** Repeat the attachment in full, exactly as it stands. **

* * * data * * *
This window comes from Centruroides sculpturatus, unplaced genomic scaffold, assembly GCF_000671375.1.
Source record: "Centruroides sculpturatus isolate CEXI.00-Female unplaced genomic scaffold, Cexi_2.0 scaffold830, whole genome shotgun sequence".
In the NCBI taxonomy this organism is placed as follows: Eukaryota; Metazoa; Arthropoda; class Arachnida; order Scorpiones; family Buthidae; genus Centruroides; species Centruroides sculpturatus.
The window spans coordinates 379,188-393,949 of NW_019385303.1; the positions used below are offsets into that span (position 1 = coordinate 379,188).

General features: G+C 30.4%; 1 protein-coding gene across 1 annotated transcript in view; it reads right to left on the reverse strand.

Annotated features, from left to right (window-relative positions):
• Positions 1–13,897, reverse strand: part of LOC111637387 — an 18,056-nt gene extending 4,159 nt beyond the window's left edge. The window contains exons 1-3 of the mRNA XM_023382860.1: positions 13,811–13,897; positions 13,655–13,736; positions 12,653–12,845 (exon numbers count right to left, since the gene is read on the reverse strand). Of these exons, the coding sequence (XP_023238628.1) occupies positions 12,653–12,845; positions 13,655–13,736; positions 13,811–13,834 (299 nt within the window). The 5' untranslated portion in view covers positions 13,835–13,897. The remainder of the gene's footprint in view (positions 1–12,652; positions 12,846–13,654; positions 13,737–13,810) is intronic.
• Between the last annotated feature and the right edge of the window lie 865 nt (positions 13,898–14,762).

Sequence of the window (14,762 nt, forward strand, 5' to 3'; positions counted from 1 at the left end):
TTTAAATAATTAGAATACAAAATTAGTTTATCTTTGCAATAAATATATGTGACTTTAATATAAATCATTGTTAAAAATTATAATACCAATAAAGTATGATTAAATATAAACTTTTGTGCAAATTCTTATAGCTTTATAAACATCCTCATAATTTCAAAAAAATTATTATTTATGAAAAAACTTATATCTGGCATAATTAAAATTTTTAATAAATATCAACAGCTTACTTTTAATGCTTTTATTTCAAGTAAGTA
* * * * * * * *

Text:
This window comes from Centruroides sculpturatus, unplaced genomic scaffold, assembly GCF_000671375.1.
Source record: "Centruroides sculpturatus isolate CEXI.00-Female unplaced genomic scaffold, Cexi_2.0 scaffold830, whole genome shotgun sequence".
In the NCBI taxonomy this organism is placed as follows: Eukaryota; Metazoa; Arthropoda; class Arachnida; order Scorpiones; family Buthidae; genus Centruroides; species Centruroides sculpturatus.
The window spans coordinates 379,188-393,949 of NW_019385303.1; the positions used below are offsets into that span (position 1 = coordinate 379,188).

General features: G+C 30.4%; 1 protein-coding gene across 1 annotated transcript in view; it reads right to left on the reverse strand.

Annotated features, from left to right (window-relative positions):
• Positions 1–13,897, reverse strand: part of LOC111637387 — an 18,056-nt gene extending 4,159 nt beyond the window's left edge. The window contains exons 1-3 of the mRNA XM_023382860.1: positions 13,811–13,897; positions 13,655–13,736; positions 12,653–12,845 (exon numbers count right to left, since the gene is read on the reverse strand). Of these exons, the coding sequence (XP_023238628.1) occupies positions 12,653–12,845; positions 13,655–13,736; positions 13,811–13,834 (299 nt within the window). The 5' untranslated portion in view covers positions 13,835–13,897. The remainder of the gene's footprint in view (positions 1–12,652; positions 12,846–13,654; positions 13,737–13,810) is intronic.
• Between the last annotated feature and the right edge of the window lie 865 nt (positions 13,898–14,762).

Sequence of the window (14,762 nt, forward strand, 5' to 3'; positions counted from 1 at the left end):
TTTAAATAATTAGAATACAAAATTAGTTTATCTTTGCAATAAATATATGTGACTTTAATATAAATCATTGTTAAAAATTATAATACCAATAAAGTATGATTAAATATAAACTTTTGTGCAAATTCTTATAGCTTTATAAACATCCTCATAATTTCAAAAAAATTATTATTTATGAAAAAACTTATATCTGGCATAATTAAAATTTTTAATAAATATCAACAGCTTACTTTTAATGCTTTTATTTCAAGTAAGTA